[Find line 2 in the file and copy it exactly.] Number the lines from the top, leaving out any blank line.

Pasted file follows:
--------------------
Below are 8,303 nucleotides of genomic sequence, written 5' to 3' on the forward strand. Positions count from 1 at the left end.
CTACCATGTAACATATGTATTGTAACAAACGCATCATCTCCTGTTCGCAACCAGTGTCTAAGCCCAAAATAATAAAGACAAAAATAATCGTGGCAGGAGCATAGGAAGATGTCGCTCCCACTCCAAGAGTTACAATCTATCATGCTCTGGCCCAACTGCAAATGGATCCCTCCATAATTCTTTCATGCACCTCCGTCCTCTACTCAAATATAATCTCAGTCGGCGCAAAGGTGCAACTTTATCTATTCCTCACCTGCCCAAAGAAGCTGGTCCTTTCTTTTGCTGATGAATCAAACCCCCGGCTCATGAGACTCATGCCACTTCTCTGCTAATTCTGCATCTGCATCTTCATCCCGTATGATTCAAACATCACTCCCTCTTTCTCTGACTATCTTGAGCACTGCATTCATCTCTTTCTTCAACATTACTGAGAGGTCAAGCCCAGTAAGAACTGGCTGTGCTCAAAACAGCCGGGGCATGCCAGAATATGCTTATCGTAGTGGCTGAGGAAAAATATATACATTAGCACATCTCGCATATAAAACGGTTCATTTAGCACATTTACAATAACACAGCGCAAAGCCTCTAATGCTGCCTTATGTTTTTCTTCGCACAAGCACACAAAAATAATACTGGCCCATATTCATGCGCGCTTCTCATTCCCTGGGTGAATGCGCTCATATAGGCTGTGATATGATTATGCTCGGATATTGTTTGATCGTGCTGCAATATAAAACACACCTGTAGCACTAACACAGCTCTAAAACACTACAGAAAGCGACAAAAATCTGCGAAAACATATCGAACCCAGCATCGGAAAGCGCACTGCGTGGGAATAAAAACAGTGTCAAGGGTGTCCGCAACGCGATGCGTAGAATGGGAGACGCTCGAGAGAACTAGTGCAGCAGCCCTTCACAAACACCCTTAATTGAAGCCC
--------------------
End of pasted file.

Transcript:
CTACCATGTAACATATGTATTGTAACAAACGCATCATCTCCTGTTCGCAACCAGTGTCTAAGCCCAAAATAATAAAGACAAAAATAATCGTGGCAGGAGCATAGGAAGATGTCGCTCCCACTCCAAGAGTTACAATCTATCATGCTCTGGCCCAACTGCAAATGGATCCCTCCATAATTCTTTCATGCACCTCCGTCCTCTACTCAAATATAATCTCAGTCGGCGCAAAGGTGCAACTTTATCTATTCCTCACCTGCCCAAAGAAGCTGGTCCTTTCTTTTGCTGATGAATCAAACCCCCGGCTCATGAGACTCATGCCACTTCTCTGCTAATTCTGCATCTGCATCTTCATCCCGTATGATTCAAACATCACTCCCTCTTTCTCTGACTATCTTGAGCACTGCATTCATCTCTTTCTTCAACATTACTGAGAGGTCAAGCCCAGTAAGAACTGGCTGTGCTCAAAACAGCCGGGGCATGCCAGAATATGCTTATCGTAGTGGCTGAGGAAAAATATATACATTAGCACATCTCGCATATAAAACGGTTCATTTAGCACATTTACAATAACACAGCGCAAAGCCTCTAATGCTGCCTTATGTTTTTCTTCGCACAAGCACACAAAAATAATACTGGCCCATATTCATGCGCGCTTCTCATTCCCTGGGTGAATGCGCTCATATAGGCTGTGATATGATTATGCTCGGATATTGTTTGATCGTGCTGCAATATAAAACACACCTGTAGCACTAACACAGCTCTAAAACACTACAGAAAGCGACAAAAATCTGCGAAAACATATCGAACCCAGCATCGGAAAGCGCACTGCGTGGGAATAAAAACAGTGTCAAGGGTGTCCGCAACGCGATGCGTAGAATGGGAGACGCTCGAGAGAACTAGTGCAGCAGCCCTTCACAAACACCCTTAATTGAAGCCC